Many forward looking thinkers in the the Cable industry believe that a move of HFC to an all fiber network is necessarily a move to a Passive Optical Network (G/EPON). However such a change would be quite disruptive and would bring with it challenges of maintaining two separate systems - one for the vast majority of customers now served by HFC and the other for those to be served by PON networks - for a very long time. For starters, only a small percentage of the total network could be converted to all fiber each year, even if all available resources are dedicated to this conversion activity alone. Furthermore, HFC traditionally has been cost effective because of large service group sizes per different offerings (HSD, VOD, VoIP), while PON link budgets generally limit one to far smaller service groups thus leading to much higher startup cost.
What if there was a better way to go all fiber? This ideal way would enable the HFC and the all fiber systems to coexist, with the same equipment at the home and in the headends. It would enable MSOs to continue deployment and activation with the same set of tools and personnel. Finally it would provide a substantial increase in bandwidth, capacity and reliability to last the next several decades.
Recent advances in RFoG technology enable just that. Now Cable MSOs can seamlessly migrate to an all fiber system while increasing capacity, conserving critical infrastructure and enhancing reliability.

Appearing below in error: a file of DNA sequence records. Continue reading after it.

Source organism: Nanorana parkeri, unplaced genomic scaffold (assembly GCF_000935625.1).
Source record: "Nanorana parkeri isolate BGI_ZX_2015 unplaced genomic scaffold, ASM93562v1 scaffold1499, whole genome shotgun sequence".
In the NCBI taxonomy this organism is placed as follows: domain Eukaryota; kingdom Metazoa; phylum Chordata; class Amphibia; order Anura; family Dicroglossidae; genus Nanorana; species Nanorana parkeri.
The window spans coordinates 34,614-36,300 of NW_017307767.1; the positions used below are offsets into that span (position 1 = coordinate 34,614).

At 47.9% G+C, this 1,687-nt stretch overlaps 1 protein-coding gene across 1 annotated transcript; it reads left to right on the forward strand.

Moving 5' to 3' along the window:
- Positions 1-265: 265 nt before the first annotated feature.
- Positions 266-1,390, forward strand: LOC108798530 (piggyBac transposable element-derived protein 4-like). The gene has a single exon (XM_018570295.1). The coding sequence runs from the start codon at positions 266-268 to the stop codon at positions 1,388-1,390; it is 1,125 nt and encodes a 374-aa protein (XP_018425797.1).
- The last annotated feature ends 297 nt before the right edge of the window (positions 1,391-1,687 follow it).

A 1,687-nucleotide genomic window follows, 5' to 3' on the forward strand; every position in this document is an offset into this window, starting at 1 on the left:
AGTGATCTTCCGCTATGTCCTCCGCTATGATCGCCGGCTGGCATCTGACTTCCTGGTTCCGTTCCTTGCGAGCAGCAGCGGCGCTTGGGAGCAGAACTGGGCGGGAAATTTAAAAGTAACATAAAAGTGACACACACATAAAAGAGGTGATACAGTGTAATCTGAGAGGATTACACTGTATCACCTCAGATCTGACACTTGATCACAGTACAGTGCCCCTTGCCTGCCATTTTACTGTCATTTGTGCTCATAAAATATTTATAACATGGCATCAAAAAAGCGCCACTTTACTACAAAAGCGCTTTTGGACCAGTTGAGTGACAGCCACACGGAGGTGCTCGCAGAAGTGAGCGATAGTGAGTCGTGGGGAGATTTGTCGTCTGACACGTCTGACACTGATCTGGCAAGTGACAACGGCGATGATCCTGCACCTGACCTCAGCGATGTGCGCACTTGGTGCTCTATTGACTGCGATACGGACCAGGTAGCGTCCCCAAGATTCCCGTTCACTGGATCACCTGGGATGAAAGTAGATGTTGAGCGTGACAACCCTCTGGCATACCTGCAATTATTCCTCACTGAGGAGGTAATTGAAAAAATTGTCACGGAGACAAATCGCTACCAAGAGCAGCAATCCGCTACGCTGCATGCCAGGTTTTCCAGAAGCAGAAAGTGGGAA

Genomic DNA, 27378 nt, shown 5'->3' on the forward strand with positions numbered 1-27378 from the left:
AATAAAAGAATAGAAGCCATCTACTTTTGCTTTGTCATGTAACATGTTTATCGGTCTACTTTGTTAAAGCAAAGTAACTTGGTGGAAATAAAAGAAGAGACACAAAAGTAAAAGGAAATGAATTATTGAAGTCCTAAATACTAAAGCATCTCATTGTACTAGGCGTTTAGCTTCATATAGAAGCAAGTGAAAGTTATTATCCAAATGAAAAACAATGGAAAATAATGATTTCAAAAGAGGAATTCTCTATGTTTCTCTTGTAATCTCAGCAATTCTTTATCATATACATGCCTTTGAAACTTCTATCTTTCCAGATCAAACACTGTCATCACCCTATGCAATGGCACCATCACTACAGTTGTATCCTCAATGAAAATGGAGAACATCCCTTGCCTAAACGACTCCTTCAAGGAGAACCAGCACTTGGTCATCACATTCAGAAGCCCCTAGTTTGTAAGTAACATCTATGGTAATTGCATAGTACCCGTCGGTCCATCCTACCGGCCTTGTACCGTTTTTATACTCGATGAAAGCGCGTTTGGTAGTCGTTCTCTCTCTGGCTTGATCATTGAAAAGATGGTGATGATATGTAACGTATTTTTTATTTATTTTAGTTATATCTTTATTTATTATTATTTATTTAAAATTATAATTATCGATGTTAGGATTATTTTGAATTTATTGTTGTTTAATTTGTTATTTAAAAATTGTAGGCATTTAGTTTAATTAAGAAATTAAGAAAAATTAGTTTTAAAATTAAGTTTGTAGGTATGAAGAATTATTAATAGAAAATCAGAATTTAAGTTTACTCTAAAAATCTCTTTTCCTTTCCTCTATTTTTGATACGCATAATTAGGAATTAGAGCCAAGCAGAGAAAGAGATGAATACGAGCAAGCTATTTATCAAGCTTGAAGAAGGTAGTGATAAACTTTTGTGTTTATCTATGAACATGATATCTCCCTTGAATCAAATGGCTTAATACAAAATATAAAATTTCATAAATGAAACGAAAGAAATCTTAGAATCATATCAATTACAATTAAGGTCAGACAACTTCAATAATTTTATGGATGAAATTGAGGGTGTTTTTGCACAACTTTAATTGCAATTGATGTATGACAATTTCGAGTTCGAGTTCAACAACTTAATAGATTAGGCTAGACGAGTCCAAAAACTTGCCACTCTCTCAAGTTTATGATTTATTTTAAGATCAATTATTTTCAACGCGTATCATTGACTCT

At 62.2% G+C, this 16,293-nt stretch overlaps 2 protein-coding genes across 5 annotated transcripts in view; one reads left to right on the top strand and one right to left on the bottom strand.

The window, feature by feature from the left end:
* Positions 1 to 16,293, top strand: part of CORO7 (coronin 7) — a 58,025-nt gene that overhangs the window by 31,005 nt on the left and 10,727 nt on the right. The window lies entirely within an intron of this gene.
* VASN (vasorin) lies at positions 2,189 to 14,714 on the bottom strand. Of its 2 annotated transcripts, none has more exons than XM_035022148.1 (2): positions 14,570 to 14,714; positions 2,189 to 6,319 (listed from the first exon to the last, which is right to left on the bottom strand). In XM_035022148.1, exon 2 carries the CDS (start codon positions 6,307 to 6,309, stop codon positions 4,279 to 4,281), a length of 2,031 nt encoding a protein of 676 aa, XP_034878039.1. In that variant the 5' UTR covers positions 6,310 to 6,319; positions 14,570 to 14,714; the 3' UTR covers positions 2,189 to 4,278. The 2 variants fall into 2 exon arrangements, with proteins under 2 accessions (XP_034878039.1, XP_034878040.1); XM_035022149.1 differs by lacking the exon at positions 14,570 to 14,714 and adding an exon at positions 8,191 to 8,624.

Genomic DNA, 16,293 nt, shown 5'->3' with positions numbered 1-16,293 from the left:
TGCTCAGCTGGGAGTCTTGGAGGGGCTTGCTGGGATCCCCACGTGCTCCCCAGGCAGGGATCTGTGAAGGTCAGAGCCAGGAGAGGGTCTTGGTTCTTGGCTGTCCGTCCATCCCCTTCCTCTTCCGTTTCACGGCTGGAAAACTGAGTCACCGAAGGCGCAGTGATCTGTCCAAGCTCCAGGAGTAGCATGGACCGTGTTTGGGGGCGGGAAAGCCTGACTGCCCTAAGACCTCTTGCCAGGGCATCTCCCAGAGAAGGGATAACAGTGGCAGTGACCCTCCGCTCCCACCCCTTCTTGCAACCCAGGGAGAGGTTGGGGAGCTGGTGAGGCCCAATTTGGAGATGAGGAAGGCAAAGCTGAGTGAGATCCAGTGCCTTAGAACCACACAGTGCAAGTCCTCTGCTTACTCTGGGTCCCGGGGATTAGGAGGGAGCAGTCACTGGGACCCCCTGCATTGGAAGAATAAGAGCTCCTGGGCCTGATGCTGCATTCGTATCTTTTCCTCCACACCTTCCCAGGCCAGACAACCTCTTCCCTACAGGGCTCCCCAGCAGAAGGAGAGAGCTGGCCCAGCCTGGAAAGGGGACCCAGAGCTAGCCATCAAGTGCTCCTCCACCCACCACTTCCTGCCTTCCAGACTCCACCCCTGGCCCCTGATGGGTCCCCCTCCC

Why is now the right time? Up until now, a wider adoption of RFoG was severely limited by a particularly deleterious effect called Optical Beat Interference (OBI). Even very modest amounts of OBI have a severe effect on not only the upstream throughput but on the downstream throughput as well. Recent advances in technology have enabled the complete elimination of OBI thereby unlocking the true potential of fiber.
In this paper, we provide critical insights into the innovations that enable OBI Free RFoG transmission. We will the discuss intrinsic capabilities of what we call Hybrid PON (HPON) technology, explain how this technology works with existing HFC analog and QAM video and D3.0 and D3.1 signals while also being completely transparent to the myriad of traditional PON standards such as the 10G EPON, 1G EPON, GPON and XGPON1.